Optimizing prices and products in short-term financing: Differentiation and platform for growth

March 09, 2018

Optimizing prices and products

For many corporate customers, credit lines on the checking account are indispensable to making sure they can always fulfill their financial obligations. The market remains extremely competitive. Bank managers should therefore ask themselves how they can use intelligent differentiation and attractive incentives to create an incomparable offering in the area of short-term financing.

Current profit situation putting pressure on corporate banking

In addition to competitors’ own activities, banks’ decreasing revenues from corporate customers mean there is a need for action. In general, banks only generate revenue from interest when customers utilize their lines of credit. Since utilization traditionally lies between 20 and 30 percent, interest revenues are relatively low. Bank managers must therefore ask themselves:

  • What incentives should we apply to increase utilization of credit lines?
  • How can we use a costs-by-cause principle to price the customer value of ‘liquidity’ and generate increased revenue?
  • How can we build a growth platform for corporate customers and reduce comparability with the competition?

Introduce a commitment fee

The objective is to attain cost-by-cause pricing of the customer value of liquidity. Time and again we see many banks offering their customers unutilized lines of credit completely free of charge. However, just providing this service costs the bank money. Introducing a commitment fee on the unused part of the line of credit means all customers share the costs, pricing becomes considerably fairer, and the bank generates considerable added revenue. There are a range of options regarding how the commitment fees can be set up.

Intelligent differentiation provides emergency exits for customers

In exchange for introducing a new price point, interest rates are decreased and differentiated. Based on credit ratings and credit amounts, a structured interest rate table has been developed, to help achieve revenue potential and standardize special conditions. Excellent ratings and high credit lines will therefore mean cheaper interest rates. These attractive conditions help banks to create a growth platform, set incentives for credit utilization, and encourage transfer of credit volumes. The interest levels are calculated and optimized based on customers’ actual usage behavior. The incentive effect of this cheaper interest rate is transparent, clear, and easy to follow. The better the credit rating and the higher the line of credit, the more attractive the interest rate.

Accordingly, the total revenue from a bank’s perspective consists of interest and a commitment fee. The more customers utilize their lines of credit, the lower the costs for this commitment fee. Customers can therefore control the overall costs themselves and get to profit from the advantageous interest rates. From the bank’s perspective, this two-part tariff decreases comparability with the competition.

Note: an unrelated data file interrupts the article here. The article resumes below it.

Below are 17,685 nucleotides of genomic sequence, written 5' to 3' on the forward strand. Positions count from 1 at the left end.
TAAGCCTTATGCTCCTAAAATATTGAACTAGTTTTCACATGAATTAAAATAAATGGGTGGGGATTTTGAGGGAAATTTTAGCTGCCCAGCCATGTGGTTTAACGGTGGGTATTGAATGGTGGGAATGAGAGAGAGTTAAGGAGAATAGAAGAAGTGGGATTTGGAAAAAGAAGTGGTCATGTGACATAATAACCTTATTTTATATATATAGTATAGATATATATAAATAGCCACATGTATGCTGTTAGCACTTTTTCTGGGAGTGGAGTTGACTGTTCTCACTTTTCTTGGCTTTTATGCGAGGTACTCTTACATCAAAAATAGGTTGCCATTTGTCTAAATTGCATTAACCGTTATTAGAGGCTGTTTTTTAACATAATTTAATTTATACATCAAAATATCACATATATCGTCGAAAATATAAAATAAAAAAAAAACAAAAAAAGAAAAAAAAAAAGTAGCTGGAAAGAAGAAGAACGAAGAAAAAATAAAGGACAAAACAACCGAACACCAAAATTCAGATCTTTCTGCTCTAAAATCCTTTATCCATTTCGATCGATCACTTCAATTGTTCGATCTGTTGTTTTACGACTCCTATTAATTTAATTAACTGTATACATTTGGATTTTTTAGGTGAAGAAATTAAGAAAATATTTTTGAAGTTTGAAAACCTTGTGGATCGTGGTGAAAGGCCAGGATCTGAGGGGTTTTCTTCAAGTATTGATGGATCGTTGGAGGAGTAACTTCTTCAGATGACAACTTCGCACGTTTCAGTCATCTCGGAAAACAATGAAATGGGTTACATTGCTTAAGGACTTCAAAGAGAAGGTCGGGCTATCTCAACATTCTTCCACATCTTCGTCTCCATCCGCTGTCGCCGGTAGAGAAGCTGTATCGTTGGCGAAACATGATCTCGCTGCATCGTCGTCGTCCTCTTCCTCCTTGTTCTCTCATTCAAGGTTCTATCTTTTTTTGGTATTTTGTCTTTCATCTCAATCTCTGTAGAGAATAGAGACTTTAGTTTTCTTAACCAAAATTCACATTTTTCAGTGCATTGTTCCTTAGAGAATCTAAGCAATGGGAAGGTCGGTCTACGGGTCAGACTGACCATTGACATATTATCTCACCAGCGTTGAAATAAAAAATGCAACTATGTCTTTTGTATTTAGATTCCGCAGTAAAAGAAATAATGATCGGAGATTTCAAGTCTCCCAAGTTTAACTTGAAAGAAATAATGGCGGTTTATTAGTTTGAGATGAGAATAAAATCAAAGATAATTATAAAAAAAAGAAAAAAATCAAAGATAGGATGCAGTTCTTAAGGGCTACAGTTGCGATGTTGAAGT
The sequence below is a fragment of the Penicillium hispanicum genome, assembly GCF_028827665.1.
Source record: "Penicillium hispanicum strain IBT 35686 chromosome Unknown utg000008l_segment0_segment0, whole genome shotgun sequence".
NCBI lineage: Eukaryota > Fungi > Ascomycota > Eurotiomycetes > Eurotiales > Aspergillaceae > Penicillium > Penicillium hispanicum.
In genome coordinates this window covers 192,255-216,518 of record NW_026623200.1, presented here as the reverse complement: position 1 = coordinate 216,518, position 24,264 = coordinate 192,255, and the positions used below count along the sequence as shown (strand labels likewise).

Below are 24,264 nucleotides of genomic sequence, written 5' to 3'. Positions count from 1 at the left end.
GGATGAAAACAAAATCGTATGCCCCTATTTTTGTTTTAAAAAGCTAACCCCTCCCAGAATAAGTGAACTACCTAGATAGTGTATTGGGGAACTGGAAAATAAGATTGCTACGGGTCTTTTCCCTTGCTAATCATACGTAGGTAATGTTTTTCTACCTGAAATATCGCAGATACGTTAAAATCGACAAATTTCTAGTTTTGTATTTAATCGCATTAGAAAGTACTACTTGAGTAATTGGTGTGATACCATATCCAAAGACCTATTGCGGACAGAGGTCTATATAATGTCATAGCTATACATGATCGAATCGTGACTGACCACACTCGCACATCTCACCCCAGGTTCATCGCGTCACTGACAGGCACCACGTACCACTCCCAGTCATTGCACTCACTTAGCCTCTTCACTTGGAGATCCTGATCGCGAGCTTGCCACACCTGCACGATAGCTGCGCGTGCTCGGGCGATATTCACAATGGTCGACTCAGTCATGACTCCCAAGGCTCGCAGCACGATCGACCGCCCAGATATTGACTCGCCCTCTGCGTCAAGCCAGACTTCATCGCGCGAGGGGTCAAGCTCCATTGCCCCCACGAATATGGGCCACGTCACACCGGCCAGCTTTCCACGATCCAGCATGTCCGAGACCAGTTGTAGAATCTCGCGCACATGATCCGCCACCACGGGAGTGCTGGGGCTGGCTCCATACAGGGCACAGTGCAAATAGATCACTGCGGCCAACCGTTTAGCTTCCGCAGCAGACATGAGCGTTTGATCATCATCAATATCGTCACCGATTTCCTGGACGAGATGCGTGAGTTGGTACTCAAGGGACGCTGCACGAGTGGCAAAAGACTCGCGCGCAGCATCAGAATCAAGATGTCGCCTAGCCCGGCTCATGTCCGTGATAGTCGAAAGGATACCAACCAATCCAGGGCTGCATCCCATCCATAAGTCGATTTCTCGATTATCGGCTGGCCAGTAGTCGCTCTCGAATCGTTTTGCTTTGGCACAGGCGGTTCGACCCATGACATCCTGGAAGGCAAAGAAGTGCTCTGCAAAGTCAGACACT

Implementing the new price model through value communication and digital expertise

During the implementation, it is important to emphasize the value and benefits of the line of credit. The benefit to the customer is very high due to the increased flexibility and financial leeway, as well as the opportunity to pre-finance goods and materials, compensate for seasonal bottlenecks, and take advantage of discounts.

Hence the focus during implementation must be on value communication. Digital tools support this approach during advisory services. In addition to consistent, simplified advisory services, they enable the visualization of arguments and a fun way to simulate conditions. Figure 1 illustrates such a digital sales tool. In the context of the relationship manager’s conversation with the customer, important information such as liquidity requirements, current target interest rates, credit ratings, or competitors’ prices are fed into the sales tool. This visualization also considers behavioral economic effects such as the deal effect.

In concrete terms, this involves demonstrating the deal’s savings to the customer. It generates customer value and has a positive effect on the customer’s perception of the overall offering, enabling a better understanding of what behavior (e.g. transferring credit volume) will improve interest level. This principle of service and service in return is automatically integrated into the digital consulting tool. Relationship managers’ experience with the tool has shown that advisory services thereby become considerably more professional.

Interactive Sales Tool
Figure 1: Interactive Sales Tool

Checklist for implementation success

  • Build a database with real behavior by customers
  • Integrate behavioral economic effects (e.g. the deal effect) when optimizing the price model
  • Produce a differentiated interest rate table paying due consideration to fairness, self-selection, service, and service in return
  • Collate reactions by corporate customers with respect to credit line reductions
  • Focus on customer benefit and employ digital, interactive sales tools
  • Conduct professional training with relationship managers for optimal preparation


An interest rate table depending on credit rating and credit amount provides a cornerstone for attractive growth in short-term financing. Intelligent emergency exits enable banks to introduce the sensitive price point of a commitment fee and sustainably raise commission revenues. Banks can distinguish themselves from the competition with this incomparable offer and take on a pioneering role. Professional implementation including accurate arguments and digital illustration are key to success.